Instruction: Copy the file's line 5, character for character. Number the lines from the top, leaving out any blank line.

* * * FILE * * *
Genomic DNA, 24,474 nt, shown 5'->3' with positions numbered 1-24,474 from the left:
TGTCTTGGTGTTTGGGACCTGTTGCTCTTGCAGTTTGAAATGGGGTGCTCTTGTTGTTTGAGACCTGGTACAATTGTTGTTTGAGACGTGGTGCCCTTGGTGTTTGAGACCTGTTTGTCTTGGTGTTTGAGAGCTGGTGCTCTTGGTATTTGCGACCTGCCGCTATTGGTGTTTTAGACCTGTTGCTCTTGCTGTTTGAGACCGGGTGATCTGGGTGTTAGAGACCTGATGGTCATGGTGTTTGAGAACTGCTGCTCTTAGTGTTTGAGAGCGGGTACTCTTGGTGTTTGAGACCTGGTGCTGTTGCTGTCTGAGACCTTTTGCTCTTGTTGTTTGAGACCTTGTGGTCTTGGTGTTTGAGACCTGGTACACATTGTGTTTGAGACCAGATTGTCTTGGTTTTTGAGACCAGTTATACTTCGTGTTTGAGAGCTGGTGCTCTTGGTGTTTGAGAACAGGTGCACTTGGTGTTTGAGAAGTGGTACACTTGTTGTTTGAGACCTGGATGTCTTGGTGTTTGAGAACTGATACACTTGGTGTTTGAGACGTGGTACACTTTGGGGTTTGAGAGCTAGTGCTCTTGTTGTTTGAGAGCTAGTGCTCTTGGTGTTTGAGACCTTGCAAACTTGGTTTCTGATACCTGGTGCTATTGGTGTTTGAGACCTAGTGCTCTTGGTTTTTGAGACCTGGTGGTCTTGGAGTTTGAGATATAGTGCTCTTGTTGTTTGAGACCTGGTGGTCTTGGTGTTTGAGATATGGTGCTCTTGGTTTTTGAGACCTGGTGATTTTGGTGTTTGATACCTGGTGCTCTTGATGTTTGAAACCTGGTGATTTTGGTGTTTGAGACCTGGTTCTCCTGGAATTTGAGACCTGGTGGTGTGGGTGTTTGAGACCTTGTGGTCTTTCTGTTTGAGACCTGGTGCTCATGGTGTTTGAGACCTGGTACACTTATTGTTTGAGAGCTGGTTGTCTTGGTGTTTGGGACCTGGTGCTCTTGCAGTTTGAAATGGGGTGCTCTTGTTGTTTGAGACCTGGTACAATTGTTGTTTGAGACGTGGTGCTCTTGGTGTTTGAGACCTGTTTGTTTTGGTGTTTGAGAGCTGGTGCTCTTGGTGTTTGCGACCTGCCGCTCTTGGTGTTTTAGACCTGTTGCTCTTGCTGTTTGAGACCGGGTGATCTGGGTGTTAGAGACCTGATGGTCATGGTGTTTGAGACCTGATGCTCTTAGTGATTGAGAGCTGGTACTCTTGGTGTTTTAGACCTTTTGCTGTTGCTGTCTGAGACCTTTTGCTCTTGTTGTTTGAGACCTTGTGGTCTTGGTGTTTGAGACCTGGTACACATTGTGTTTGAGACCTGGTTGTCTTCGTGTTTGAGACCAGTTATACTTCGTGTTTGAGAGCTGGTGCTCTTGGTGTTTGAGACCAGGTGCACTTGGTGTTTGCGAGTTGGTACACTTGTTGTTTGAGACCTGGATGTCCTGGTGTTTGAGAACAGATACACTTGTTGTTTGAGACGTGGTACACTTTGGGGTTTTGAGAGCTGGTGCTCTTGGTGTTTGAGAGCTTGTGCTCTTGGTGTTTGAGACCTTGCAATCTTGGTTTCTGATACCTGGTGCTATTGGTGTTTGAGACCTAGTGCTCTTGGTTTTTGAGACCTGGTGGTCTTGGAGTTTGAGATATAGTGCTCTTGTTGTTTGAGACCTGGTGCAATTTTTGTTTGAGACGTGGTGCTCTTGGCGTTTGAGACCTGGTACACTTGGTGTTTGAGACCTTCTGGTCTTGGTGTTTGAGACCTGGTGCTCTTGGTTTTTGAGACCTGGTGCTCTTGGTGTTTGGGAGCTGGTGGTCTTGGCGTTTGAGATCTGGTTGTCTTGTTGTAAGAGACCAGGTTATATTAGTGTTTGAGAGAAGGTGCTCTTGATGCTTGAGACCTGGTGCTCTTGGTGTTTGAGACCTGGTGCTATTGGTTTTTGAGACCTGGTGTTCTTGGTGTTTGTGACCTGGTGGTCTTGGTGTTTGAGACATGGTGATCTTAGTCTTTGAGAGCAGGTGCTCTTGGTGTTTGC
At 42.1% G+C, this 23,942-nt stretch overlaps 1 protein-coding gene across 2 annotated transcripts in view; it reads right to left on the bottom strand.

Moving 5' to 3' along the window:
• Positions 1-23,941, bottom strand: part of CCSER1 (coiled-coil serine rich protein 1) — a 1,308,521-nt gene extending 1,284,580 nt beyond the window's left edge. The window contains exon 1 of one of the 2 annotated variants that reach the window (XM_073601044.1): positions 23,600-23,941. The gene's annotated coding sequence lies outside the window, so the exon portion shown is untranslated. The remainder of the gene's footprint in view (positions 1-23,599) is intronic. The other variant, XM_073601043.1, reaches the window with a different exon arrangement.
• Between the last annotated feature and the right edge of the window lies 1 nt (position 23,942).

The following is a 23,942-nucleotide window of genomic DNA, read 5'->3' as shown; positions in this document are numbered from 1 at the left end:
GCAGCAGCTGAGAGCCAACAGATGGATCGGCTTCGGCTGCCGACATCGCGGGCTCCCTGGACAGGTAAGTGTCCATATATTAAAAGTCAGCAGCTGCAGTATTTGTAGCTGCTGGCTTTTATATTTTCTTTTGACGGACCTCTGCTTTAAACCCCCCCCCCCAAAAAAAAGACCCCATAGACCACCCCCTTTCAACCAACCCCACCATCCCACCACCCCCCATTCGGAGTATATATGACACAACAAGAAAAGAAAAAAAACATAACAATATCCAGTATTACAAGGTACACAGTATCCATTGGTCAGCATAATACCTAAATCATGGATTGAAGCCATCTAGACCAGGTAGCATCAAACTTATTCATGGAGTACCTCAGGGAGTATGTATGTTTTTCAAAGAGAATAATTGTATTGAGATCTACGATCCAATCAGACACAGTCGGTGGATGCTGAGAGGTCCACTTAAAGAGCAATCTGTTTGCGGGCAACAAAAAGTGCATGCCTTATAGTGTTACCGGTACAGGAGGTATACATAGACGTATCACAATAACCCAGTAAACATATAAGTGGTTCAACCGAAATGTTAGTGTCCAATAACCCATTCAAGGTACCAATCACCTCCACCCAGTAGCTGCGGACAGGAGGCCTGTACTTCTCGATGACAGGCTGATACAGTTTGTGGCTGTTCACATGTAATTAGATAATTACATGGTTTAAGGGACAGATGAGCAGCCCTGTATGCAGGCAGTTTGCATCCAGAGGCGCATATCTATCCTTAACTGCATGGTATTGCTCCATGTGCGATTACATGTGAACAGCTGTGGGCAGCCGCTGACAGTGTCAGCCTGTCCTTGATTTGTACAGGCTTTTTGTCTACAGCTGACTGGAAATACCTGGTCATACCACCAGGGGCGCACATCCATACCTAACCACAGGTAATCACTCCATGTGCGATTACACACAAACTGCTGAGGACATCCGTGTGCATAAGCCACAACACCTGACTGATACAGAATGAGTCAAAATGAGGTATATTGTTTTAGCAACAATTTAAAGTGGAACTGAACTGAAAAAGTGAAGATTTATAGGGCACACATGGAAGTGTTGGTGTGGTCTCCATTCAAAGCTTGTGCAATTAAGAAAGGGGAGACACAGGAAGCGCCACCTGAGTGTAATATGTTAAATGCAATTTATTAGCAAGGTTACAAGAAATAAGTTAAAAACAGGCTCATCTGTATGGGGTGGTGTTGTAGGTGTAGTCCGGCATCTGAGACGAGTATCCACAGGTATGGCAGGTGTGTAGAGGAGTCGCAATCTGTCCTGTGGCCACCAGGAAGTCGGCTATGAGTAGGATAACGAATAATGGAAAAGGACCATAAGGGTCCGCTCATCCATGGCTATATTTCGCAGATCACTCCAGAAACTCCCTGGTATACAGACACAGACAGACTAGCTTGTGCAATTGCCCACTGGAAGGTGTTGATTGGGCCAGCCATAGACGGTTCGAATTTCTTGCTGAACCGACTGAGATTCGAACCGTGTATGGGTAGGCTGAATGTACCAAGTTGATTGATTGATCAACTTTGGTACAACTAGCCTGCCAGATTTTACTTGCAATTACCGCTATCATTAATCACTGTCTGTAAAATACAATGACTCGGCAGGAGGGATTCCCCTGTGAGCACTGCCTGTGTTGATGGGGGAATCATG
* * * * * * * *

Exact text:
• Positions 1-23,941, bottom strand: part of CCSER1 (coiled-coil serine rich protein 1) — a 1,308,521-nt gene extending 1,284,580 nt beyond the window's left edge. The window contains exon 1 of one of the 2 annotated variants that reach the window (XM_073601044.1): positions 23,600-23,941. The gene's annotated coding sequence lies outside the window, so the exon portion shown is untranslated. The remainder of the gene's footprint in view (positions 1-23,599) is intronic. The other variant, XM_073601043.1, reaches the window with a different exon arrangement.